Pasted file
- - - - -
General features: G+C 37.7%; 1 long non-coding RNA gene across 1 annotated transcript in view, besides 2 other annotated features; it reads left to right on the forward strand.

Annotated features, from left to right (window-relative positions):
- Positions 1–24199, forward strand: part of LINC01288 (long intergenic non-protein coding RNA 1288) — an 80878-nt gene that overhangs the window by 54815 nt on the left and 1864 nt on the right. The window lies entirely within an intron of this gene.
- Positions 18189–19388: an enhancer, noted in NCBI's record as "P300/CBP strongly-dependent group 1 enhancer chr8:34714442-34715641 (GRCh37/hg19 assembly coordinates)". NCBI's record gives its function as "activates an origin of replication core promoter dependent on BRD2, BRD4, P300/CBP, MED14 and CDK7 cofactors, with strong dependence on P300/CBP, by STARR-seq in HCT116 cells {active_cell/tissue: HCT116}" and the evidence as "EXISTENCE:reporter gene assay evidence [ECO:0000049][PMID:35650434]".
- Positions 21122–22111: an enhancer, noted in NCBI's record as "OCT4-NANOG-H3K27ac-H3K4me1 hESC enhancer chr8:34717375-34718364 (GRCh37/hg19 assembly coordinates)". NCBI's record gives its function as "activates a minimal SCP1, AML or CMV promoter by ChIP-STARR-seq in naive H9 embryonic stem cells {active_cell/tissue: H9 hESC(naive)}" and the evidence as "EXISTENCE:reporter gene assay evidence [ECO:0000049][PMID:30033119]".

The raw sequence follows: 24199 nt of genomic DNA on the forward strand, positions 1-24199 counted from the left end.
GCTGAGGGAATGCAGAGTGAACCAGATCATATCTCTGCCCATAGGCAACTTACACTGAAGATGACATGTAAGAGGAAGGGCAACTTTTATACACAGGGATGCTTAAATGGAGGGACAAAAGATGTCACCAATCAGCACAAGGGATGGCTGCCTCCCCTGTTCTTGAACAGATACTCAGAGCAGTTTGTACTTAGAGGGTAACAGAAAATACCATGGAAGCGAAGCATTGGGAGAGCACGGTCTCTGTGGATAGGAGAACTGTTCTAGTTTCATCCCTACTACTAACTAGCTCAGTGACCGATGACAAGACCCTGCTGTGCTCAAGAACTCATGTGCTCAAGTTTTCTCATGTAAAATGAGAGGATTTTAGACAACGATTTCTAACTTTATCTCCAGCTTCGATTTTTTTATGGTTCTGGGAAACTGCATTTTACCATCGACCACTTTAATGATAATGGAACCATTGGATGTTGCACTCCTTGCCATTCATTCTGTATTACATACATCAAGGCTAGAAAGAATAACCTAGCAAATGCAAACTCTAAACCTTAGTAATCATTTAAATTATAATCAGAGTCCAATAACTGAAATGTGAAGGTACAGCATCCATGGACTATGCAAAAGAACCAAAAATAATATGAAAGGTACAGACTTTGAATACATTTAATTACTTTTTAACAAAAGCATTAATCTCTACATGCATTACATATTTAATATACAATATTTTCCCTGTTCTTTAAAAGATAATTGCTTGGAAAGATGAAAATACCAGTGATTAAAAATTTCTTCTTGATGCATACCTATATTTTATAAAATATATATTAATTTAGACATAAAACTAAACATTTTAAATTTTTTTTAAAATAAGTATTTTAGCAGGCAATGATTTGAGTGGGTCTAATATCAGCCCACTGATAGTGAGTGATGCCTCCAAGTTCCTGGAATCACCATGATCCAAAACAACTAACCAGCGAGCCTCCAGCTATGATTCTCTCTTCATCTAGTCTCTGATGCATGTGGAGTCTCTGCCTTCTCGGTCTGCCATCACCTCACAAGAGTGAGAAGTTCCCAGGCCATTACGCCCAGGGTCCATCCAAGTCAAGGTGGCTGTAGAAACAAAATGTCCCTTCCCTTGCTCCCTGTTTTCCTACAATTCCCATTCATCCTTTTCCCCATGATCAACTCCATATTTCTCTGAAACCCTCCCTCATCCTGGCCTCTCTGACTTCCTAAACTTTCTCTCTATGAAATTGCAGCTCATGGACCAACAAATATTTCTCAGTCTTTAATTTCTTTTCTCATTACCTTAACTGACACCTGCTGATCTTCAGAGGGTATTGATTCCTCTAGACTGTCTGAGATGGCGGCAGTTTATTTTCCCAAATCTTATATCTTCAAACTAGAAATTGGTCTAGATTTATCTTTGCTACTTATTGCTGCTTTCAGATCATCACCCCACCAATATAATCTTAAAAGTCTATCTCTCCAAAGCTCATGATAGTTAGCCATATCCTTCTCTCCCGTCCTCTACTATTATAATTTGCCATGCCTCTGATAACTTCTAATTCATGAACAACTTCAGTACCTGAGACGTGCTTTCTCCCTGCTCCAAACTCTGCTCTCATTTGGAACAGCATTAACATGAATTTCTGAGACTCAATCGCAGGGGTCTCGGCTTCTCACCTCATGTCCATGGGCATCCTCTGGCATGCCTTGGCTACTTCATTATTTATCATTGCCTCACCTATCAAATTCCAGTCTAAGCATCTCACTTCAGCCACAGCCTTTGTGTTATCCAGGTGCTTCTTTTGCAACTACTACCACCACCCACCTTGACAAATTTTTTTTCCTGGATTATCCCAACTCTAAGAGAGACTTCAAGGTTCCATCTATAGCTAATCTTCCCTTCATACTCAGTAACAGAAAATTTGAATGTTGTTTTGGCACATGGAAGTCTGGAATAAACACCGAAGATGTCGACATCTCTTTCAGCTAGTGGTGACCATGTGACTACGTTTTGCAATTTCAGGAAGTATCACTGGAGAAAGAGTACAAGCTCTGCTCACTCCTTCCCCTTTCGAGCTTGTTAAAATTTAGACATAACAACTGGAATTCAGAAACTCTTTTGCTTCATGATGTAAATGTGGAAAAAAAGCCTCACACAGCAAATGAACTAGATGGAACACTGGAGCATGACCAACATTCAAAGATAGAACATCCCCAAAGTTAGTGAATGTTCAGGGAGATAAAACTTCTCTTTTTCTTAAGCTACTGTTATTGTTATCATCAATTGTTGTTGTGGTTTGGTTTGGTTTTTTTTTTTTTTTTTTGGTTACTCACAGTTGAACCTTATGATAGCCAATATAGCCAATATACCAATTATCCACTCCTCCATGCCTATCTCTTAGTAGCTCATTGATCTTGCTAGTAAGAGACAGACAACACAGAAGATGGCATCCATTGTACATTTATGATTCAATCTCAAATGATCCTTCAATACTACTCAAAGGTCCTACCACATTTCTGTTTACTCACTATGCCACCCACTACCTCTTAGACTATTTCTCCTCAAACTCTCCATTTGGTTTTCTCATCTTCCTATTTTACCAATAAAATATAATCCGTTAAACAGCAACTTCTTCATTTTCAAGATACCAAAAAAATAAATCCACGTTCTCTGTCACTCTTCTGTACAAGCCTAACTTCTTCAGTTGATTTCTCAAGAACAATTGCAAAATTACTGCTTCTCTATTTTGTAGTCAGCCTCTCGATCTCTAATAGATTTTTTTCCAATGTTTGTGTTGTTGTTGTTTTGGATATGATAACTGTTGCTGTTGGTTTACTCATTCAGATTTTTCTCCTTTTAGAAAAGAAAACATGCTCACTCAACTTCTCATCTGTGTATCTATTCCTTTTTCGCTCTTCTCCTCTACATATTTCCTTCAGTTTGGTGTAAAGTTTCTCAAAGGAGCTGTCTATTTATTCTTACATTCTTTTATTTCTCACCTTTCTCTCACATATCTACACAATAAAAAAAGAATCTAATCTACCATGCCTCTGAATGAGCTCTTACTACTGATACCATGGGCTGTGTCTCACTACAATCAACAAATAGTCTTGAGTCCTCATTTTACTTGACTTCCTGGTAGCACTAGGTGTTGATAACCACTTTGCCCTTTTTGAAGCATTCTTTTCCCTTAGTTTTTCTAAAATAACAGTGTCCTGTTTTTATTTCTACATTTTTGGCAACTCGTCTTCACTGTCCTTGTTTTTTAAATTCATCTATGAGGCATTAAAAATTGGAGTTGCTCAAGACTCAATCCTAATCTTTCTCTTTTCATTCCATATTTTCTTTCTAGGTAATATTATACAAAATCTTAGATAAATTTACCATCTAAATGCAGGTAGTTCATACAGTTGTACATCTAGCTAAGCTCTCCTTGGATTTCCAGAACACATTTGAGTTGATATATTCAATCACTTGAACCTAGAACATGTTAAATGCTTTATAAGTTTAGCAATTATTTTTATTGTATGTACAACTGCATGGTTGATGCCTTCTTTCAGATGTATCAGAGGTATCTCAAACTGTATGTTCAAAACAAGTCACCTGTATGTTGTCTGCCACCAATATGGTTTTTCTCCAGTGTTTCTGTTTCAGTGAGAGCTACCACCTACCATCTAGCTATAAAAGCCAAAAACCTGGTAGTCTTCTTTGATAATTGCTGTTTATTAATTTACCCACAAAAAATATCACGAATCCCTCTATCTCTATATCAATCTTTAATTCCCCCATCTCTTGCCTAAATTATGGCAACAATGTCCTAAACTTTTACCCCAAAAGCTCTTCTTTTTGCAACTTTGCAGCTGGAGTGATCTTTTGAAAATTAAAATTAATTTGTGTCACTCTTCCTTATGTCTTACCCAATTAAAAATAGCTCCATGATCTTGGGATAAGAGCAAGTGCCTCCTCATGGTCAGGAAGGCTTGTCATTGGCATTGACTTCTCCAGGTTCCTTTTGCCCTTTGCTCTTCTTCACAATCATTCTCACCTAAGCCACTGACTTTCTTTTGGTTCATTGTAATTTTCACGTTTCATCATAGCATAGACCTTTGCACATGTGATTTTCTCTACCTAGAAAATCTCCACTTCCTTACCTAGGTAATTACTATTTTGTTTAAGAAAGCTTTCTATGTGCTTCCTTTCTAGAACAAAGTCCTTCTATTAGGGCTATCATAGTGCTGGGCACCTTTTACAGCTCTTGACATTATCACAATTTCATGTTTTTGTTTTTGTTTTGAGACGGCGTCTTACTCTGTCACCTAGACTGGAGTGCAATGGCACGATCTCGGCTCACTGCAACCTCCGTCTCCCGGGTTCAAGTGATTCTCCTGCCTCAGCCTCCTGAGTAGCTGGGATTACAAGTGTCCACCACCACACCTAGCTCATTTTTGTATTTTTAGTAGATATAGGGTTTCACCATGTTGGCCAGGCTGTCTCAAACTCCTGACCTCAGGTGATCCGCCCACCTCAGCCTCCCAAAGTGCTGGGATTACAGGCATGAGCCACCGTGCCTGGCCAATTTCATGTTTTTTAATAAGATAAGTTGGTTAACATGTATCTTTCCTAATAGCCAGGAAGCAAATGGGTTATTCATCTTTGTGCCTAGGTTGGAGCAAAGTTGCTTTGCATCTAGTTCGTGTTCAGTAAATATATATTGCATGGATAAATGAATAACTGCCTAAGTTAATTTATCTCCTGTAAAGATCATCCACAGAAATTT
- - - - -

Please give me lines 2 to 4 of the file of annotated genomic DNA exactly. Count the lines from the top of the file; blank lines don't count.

Annotated features, from left to right (window-relative positions):
- Positions 1–24199, forward strand: part of LINC01288 (long intergenic non-protein coding RNA 1288) — an 80878-nt gene that overhangs the window by 54815 nt on the left and 1864 nt on the right. The window lies entirely within an intron of this gene.
- Positions 18189–19388: an enhancer, noted in NCBI's record as "P300/CBP strongly-dependent group 1 enhancer chr8:34714442-34715641 (GRCh37/hg19 assembly coordinates)". NCBI's record gives its function as "activates an origin of replication core promoter dependent on BRD2, BRD4, P300/CBP, MED14 and CDK7 cofactors, with strong dependence on P300/CBP, by STARR-seq in HCT116 cells {active_cell/tissue: HCT116}" and the evidence as "EXISTENCE:reporter gene assay evidence [ECO:0000049][PMID:35650434]".